They say you can experience four seasons in one day in Yellowstone. Except during Winter, if I may add, as then there's only Winter. But we went there in late Summer. And while it was mostly warm and dry during our stay, of course it had to be cold an wet on the day we started our two day hike to Shoshone Lake. Thankfully, we were prepared for (almost) everything.
At Lone Star trail head when we were still laughing…
During the drive to the Lone Star parking lot it was raining heavily, with some snow flakes in the mix, but when we started the hike down to Lone Star Geyser along the Firehole River, it eventually stopped raining. Unfortunately, at the Geyser it started raining again, and for the rest of the hike it was a mix between rain, sunshine, and even snow.
The temperatures were quite varying as well. I was wearing a short sleeve cold gear lycra shirt, a long sleeve fleece jacket, a synthetic fishing vest (pockets! I need pockets!) and a light raincoat. Further more, heat gear lycra shorts, heat gear lycra long tights, light synthetic trousers as windbreaker. Most of the clothes were cheaply bought at Decathlon, except for the underwear (Under Armor) and the raincoat (Columbia Sportswear). Not to forget my Tilley Hat that I bought a couple of years back in Zion Nat'l Park for a bargain (as I later found out), a pair of bicycle gloves and a pair of woolen gloves. This combination is comfortable down to -5 °C, for me at least. And if it gets too warm I can shed or recombine layers as needed. That part of the plan actually worked.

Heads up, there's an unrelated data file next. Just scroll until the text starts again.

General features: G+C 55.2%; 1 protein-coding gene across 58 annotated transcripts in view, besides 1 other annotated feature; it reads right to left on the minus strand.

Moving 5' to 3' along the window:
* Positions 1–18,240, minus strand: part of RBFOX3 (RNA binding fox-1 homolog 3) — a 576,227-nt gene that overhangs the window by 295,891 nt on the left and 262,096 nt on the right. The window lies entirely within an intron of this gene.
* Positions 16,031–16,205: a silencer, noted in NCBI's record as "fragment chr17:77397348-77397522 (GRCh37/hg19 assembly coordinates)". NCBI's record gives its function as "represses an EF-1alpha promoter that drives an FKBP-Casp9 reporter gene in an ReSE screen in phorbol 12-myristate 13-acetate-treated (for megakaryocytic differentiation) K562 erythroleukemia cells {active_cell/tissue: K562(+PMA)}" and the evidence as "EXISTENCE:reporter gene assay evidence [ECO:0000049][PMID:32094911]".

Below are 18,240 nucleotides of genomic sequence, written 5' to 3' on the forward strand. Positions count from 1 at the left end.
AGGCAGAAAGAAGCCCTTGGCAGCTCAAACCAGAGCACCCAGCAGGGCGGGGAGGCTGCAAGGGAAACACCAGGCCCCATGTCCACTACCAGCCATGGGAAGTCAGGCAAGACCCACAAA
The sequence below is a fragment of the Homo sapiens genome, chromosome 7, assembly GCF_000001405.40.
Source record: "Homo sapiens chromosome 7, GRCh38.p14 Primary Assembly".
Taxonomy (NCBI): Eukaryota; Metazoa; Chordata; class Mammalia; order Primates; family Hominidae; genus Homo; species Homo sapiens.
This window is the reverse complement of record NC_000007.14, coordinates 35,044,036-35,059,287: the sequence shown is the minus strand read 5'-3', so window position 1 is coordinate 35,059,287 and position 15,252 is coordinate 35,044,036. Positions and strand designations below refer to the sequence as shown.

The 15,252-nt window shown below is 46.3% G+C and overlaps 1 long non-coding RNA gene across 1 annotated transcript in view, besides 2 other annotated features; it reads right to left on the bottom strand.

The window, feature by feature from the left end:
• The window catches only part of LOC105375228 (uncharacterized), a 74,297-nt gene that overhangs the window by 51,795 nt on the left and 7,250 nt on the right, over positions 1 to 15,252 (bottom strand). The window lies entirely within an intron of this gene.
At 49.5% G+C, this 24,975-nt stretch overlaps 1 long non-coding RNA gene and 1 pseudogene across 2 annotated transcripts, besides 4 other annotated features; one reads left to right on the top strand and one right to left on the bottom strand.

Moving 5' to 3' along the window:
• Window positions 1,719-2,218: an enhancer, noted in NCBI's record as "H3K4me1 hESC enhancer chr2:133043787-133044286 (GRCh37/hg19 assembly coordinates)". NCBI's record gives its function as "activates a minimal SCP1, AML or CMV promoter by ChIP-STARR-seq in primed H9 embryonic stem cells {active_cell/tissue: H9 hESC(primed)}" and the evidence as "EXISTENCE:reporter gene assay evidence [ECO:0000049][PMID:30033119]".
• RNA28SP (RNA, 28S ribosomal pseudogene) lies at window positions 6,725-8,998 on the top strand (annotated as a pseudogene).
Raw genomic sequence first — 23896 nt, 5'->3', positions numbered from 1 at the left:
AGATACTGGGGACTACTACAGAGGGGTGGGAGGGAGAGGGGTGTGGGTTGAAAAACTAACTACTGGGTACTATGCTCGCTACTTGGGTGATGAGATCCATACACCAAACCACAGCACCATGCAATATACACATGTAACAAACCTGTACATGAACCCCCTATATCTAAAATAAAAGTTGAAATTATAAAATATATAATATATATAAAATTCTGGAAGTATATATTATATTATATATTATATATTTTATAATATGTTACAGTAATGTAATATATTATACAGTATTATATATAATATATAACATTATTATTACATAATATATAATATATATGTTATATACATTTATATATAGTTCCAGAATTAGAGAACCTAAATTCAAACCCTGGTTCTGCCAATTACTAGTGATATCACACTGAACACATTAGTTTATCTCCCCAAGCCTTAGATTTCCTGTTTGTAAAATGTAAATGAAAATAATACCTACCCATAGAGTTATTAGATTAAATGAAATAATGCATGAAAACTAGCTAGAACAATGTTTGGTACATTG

The snow on the logs should've warned us...
What I didn't expect was that the trail from the geyser to the lake was almost completely under water. There is an approximately 10 cm soil on the rock, and none on the actual trail. There is no place the water can go. While my hiking boots are reasonably water proof, they aren't gumboots. Wet feet on a hike are annoying.